These donations reflect the military’s disapproval with the Iraq war and President Bush’s handling of it. A recent Military Times poll found that just 46 percent of U.S. troops now believe that the country should have invaded Iraq, and only 40 percent approve of Bush’s handling of the war.

Written by LeisureGuy

5 February 2008 at 11:52 am

Posted in Election, Military

The skils of presenting failure

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Failure happens more often than success, despite what you may believe from watching movies, and learning from failure is easier than learning from success. (The lesson many seem to learn from their success is briefly summarized as “Man! I’m good!”) Even more important is knowing how to present failure—not just in science fairs, but to your boss, your interviewers, and others.

Here’s a good summary, building on the questions you must be ready to answer:

  1. What went wrong?
  2. What could I have done, in hindsight, to prevent the problem?
  3. What parts of this project is salvageable?
  4. Can I still meet the goals of this project? How?
  5. What is the future of this project?

Worth reading—and a good journal exercise, should you ever experience a failure.

Written by LeisureGuy

5 February 2008 at 11:22 am

Posted in Daily life

Great movie: Groundhog Day

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Groundhog Day is a comedy of surprising depth. It has long been a touchstone of mine, and my appreciation of it grew from a conversation with a friend who really disliked it. In fact, he disliked it so much that he figured something must be going on. The more he reflected on the movie — and the more we talked about it — the more he realized that his own life was stuck in a rut and that for him to escape it, he was going to have to change. It’s a movie well worth re-watching, and now there’s a book on personal transformation that draws its lessons from the movie.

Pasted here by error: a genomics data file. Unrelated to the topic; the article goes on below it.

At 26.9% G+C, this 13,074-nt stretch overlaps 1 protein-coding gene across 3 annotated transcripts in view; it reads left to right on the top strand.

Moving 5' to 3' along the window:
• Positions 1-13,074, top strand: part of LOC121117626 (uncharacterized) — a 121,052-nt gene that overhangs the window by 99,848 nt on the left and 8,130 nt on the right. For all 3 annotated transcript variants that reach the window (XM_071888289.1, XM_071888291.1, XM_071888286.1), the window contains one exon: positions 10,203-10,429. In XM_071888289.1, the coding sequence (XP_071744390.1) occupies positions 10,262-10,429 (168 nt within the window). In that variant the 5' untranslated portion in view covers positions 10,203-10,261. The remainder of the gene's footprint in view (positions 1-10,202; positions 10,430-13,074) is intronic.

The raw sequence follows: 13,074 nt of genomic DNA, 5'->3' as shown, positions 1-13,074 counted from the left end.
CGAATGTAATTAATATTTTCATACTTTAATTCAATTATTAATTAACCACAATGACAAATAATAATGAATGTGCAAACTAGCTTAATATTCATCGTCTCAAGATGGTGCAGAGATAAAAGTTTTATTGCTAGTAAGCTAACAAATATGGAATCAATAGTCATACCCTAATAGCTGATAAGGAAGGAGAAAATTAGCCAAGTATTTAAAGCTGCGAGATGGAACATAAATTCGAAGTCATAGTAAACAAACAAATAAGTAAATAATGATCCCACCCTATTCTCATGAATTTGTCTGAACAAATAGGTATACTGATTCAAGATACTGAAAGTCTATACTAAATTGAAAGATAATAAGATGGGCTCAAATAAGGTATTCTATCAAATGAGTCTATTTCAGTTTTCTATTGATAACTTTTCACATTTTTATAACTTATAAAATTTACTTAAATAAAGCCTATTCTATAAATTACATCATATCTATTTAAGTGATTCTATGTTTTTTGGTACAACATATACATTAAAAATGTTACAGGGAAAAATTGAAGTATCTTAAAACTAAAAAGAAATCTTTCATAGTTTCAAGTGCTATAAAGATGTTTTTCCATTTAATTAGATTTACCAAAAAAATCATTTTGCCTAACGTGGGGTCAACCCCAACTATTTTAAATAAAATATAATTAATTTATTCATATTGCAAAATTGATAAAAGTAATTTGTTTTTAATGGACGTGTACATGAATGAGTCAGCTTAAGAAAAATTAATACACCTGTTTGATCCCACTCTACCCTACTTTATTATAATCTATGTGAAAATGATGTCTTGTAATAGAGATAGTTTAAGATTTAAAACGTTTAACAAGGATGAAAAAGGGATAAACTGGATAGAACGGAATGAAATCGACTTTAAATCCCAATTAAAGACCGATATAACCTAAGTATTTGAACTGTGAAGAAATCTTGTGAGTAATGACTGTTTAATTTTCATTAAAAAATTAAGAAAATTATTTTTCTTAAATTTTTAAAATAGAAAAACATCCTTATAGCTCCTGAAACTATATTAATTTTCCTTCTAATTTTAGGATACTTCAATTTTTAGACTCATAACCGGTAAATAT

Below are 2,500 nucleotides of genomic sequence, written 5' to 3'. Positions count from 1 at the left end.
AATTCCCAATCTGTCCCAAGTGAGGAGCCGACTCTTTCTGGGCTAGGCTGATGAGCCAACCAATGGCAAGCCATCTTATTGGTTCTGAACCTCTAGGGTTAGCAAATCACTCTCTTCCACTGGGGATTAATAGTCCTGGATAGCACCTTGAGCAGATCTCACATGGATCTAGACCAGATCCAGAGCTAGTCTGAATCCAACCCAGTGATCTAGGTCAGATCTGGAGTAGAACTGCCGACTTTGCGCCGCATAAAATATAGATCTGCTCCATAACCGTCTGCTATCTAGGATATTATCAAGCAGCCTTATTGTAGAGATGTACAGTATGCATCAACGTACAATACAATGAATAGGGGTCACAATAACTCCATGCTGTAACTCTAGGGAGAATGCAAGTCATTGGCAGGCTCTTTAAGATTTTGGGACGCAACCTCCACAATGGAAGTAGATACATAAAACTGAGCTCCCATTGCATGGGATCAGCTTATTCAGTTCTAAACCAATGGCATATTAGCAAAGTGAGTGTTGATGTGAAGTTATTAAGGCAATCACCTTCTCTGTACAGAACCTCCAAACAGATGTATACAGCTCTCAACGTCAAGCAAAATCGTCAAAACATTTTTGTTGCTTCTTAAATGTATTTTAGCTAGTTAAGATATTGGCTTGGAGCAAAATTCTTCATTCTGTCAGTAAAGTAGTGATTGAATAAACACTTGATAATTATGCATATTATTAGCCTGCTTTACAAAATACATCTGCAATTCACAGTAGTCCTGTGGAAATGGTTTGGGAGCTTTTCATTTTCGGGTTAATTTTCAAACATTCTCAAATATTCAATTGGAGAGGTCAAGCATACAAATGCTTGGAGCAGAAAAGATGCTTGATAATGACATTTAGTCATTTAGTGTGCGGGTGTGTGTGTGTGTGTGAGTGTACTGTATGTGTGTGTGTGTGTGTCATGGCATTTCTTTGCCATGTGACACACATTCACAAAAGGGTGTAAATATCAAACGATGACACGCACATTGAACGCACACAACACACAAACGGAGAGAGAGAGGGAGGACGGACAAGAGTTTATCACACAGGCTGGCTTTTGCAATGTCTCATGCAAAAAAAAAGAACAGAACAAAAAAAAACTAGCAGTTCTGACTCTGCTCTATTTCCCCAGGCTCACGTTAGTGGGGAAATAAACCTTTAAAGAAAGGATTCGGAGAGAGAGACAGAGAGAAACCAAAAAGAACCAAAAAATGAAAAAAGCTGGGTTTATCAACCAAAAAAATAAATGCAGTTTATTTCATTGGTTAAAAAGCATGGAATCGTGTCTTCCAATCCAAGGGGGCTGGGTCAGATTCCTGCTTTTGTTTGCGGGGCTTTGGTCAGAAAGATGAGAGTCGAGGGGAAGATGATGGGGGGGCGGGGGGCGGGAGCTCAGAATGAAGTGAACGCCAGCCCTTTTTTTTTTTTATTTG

Another comedy that repays thought and discussion is Broadway Danny Rose, one of my favorites.

Written by LeisureGuy

5 February 2008 at 11:18 am

Posted in Daily life, Movies & TV

The US Justice system slow to adapt

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What I believe we want is a Justice system—from policing to prosecution to courts to rehabilitation or prisons—that works: that is fair, effective, respectful of human rights and citizens’ rights under the US Constitution, and closely monitored and measured. We don’t have that.  Look here at what Aziz Huq writes:

Six years after 9/11, the jury is still out on whether the American justice system is up to the challenge of dealing with terrorism.

The persistent debate about water-boarding—which Atty. Gen. Michael B. Mukasey’s Senate testimony on Wednesday leaves no clearer—and the continual problem that is Guantánamo both require far deeper examination. But even the modest examples of success claimed by both the civil-libertarian left and the security-first right reveal the fragility of the U.S. system.

One story both sides now cite as a success is the case of former enemy-combatant Jose Padilla, sentenced last week by a federal judge in Miami to 17 years on terrorism-related conspiracy charges. His conviction draws (almost) to a close a saga that began May 2002, when Padilla was seized at Chicago’s O’Hare Airport. One month later, he was designated an “enemy combatant,” subject to indefinite detention without trial.